Somnath Basu Roy Chowdhury


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Unsupervised Extractive Opinion Summarization Using Sparse Coding
Somnath Basu Roy Chowdhury | Chao Zhao | Snigdha Chaturvedi
Proceedings of the 60th Annual Meeting of the Association for Computational Linguistics (Volume 1: Long Papers)

Opinion summarization is the task of automatically generating summaries that encapsulate information expressed in multiple user reviews. We present Semantic Autoencoder (SemAE) to perform extractive opinion summarization in an unsupervised manner. SemAE uses dictionary learning to implicitly capture semantic information from the review text and learns a latent representation of each sentence over semantic units. Our extractive summarization algorithm leverages the representations to identify representative opinions among hundreds of reviews. SemAE is also able to perform controllable summarization to generate aspect-specific summaries using only a few samples. We report strong performance on SPACE and AMAZON datasets and perform experiments to investigate the functioning of our model.

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Read Top News First: A Document Reordering Approach for Multi-Document News Summarization
Chao Zhao | Tenghao Huang | Somnath Basu Roy Chowdhury | Muthu Kumar Chandrasekaran | Kathleen McKeown | Snigdha Chaturvedi
Findings of the Association for Computational Linguistics: ACL 2022

A common method for extractive multi-document news summarization is to re-formulate it as a single-document summarization problem by concatenating all documents as a single meta-document. However, this method neglects the relative importance of documents. We propose a simple approach to reorder the documents according to their relative importance before concatenating and summarizing them. The reordering makes the salient content easier to learn by the summarization model. Experiments show that our approach outperforms previous state-of-the-art methods with more complex architectures.


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Adversarial Scrubbing of Demographic Information for Text Classification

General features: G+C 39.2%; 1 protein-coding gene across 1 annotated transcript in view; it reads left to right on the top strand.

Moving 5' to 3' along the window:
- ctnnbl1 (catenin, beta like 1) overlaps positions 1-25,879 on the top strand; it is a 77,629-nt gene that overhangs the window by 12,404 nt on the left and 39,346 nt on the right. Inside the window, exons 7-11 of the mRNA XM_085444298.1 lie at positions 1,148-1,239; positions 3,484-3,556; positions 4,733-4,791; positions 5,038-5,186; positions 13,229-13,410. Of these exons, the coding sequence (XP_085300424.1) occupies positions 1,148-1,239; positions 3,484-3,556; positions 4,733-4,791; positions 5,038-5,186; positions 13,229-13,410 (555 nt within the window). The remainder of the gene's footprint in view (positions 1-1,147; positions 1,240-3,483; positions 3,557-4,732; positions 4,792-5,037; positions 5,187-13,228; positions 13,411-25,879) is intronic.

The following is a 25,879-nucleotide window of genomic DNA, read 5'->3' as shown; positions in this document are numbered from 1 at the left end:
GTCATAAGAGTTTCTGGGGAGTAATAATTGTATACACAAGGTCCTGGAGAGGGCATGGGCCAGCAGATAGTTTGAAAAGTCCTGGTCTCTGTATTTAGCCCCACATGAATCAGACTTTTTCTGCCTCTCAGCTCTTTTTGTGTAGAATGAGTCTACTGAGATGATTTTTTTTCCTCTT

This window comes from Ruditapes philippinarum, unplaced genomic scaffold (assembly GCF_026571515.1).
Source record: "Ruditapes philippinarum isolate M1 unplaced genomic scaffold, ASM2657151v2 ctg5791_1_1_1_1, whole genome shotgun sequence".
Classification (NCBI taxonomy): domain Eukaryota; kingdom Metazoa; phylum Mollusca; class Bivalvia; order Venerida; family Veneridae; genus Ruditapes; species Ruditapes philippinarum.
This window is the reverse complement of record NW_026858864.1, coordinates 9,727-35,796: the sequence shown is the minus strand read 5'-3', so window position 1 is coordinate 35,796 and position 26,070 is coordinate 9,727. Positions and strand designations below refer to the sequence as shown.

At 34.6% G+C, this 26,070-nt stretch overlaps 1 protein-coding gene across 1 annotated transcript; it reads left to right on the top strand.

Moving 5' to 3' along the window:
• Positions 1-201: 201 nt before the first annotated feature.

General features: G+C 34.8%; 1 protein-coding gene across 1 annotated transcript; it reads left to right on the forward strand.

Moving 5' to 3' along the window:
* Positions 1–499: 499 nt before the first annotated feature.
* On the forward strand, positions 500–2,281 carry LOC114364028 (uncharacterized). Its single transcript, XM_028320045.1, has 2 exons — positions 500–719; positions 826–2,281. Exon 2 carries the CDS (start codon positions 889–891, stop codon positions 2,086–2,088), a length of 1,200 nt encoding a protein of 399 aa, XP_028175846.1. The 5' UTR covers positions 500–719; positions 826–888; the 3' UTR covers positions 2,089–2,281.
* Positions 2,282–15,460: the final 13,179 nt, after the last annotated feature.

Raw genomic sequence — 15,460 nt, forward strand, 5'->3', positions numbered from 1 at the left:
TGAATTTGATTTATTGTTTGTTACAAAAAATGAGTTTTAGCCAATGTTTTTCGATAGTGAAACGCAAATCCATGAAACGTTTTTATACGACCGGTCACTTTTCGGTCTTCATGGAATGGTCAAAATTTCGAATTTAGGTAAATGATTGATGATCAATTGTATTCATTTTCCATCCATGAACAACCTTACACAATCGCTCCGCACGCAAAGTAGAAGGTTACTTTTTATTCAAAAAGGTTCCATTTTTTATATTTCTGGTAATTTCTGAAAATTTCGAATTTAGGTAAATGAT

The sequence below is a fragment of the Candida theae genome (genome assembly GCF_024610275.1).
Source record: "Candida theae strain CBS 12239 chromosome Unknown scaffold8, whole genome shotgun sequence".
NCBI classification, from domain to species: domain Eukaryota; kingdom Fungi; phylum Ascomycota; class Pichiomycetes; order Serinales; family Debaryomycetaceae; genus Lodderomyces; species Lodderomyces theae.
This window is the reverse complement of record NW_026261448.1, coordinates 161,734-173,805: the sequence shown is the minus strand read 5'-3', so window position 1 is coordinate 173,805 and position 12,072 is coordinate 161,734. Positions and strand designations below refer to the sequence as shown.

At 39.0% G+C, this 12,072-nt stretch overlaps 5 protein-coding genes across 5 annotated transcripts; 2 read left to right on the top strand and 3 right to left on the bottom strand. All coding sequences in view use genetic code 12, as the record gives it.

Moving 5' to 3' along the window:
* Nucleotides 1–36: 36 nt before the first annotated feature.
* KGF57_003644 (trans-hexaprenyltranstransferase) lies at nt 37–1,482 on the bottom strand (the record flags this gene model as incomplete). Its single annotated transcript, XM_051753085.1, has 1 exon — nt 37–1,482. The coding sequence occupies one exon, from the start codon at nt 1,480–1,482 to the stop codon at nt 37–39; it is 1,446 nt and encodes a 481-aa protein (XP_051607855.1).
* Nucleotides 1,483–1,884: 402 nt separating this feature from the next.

Somnath Basu Roy Chowdhury | Sayan Ghosh | Yiyuan Li | Junier Oliva | Shashank Srivastava | Snigdha Chaturvedi
Proceedings of the 2021 Conference on Empirical Methods in Natural Language Processing

Contextual representations learned by language models can often encode undesirable attributes, like demographic associations of the users, while being trained for an unrelated target task. We aim to scrub such undesirable attributes and learn fair representations while maintaining performance on the target task. In this paper, we present an adversarial learning framework “Adversarial Scrubber” (AdS), to debias contextual representations. We perform theoretical analysis to show that our framework converges without leaking demographic information under certain conditions. We extend previous evaluation techniques by evaluating debiasing performance using Minimum Description Length (MDL) probing. Experimental evaluations on 8 datasets show that AdS generates representations with minimal information about demographic attributes while being maximally informative about the target task.

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Is Everything in Order? A Simple Way to Order Sentences
Somnath Basu Roy Chowdhury | Faeze Brahman | Snigdha Chaturvedi
Proceedings of the 2021 Conference on Empirical Methods in Natural Language Processing

The task of organizing a shuffled set of sentences into a coherent text has been used to evaluate a machine’s understanding of causal and temporal relations. We formulate the sentence ordering task as a conditional text-to-marker generation problem. We present Reorder-BART (Re-BART) that leverages a pre-trained Transformer-based model to identify a coherent order for a given set of shuffled sentences. The model takes a set of shuffled sentences with sentence-specific markers as input and generates a sequence of position markers of the sentences in the ordered text. Re-BART achieves the state-of-the-art performance across 7 datasets in Perfect Match Ratio (PMR) and Kendall’s tau. We perform evaluations in a zero-shot setting, showcasing that our model is able to generalize well across other datasets. We additionally perform several experiments to understand the functioning and limitations of our framework.

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Does Commonsense help in detecting Sarcasm?